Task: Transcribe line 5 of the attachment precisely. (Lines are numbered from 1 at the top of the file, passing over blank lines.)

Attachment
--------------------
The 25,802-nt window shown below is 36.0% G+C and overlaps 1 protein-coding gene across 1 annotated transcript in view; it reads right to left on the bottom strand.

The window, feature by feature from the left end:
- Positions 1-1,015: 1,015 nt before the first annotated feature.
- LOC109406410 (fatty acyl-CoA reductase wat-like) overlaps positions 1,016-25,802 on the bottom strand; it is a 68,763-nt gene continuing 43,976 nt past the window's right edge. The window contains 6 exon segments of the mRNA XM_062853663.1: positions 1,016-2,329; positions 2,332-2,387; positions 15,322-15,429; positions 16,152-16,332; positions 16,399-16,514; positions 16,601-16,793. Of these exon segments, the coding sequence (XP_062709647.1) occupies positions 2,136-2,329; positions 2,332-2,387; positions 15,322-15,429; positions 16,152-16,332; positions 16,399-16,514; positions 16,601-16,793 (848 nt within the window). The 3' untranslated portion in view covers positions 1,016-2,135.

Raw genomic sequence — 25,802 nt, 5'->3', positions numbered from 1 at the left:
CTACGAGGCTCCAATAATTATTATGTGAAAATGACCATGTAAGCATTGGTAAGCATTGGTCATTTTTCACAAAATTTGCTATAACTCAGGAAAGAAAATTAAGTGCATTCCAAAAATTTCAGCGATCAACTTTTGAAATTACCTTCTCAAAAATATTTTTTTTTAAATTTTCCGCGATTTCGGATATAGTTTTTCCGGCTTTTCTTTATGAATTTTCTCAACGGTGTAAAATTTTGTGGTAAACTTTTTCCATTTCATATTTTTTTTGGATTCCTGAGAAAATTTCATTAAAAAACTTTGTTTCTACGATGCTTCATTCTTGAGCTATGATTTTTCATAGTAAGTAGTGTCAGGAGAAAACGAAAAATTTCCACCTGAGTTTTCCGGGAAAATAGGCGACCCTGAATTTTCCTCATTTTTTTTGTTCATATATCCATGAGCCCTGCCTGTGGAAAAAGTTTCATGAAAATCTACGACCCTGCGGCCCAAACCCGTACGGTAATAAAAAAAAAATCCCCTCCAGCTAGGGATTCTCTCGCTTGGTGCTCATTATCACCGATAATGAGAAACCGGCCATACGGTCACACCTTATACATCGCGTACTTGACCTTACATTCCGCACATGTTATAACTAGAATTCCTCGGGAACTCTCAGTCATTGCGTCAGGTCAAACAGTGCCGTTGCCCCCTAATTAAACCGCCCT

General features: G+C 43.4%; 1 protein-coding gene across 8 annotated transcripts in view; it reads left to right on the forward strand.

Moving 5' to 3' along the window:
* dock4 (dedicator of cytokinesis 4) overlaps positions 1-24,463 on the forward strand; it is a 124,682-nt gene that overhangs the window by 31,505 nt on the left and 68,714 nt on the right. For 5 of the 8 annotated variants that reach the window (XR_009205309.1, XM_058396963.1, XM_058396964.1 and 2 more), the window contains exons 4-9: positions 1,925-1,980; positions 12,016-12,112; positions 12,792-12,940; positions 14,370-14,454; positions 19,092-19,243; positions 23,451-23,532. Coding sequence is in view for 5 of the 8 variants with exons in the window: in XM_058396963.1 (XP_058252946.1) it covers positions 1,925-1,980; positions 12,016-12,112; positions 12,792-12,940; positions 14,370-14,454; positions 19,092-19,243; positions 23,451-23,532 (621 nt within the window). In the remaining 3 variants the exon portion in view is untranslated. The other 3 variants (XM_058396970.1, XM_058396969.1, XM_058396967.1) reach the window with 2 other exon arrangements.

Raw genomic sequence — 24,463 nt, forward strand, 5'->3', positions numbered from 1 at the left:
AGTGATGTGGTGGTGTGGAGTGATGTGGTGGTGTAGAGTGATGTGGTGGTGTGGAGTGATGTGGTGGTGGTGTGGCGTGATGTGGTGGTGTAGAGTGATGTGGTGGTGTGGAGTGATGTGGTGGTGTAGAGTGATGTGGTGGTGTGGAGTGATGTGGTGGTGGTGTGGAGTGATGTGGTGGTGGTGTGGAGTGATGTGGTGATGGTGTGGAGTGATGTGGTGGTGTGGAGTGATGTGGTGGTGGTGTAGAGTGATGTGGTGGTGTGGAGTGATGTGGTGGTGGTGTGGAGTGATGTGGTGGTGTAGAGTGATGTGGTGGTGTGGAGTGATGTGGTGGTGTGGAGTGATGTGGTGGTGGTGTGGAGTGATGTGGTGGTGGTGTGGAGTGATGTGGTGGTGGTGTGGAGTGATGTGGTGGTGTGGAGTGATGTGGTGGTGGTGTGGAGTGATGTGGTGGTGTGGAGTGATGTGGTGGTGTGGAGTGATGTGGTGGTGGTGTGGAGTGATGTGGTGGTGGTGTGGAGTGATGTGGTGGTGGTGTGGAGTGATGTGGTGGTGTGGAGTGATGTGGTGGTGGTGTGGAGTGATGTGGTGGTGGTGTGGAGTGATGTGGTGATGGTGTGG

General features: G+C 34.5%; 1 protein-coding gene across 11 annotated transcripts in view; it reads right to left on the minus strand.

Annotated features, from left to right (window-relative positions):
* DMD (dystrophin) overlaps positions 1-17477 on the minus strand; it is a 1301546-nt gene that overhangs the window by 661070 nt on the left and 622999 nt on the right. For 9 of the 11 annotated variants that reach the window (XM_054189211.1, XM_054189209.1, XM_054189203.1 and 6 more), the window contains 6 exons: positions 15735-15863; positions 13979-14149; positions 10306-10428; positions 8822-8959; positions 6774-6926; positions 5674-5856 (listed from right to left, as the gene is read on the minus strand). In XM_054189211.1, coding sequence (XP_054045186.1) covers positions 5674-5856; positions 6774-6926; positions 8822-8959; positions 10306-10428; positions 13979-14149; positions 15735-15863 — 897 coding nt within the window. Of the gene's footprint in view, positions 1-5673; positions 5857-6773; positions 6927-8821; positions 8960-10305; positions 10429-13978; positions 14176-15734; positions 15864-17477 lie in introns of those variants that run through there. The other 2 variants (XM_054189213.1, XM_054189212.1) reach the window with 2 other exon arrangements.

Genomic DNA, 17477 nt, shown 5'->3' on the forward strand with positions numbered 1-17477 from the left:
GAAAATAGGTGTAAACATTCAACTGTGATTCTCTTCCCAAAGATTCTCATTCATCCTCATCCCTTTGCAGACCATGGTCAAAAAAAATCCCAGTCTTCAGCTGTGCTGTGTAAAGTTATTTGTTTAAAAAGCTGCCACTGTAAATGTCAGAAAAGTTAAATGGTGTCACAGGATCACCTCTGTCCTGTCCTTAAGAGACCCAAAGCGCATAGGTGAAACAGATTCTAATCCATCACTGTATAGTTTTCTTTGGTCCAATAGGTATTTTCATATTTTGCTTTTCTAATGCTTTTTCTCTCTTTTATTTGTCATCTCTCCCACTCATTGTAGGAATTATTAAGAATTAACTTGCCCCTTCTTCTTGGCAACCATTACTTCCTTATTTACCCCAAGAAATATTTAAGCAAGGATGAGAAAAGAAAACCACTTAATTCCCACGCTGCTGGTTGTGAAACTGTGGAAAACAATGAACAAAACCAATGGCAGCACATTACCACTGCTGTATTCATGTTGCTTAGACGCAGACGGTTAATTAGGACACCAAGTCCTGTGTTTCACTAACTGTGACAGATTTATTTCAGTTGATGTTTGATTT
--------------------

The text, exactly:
Raw genomic sequence — 25,802 nt, 5'->3', positions numbered from 1 at the left: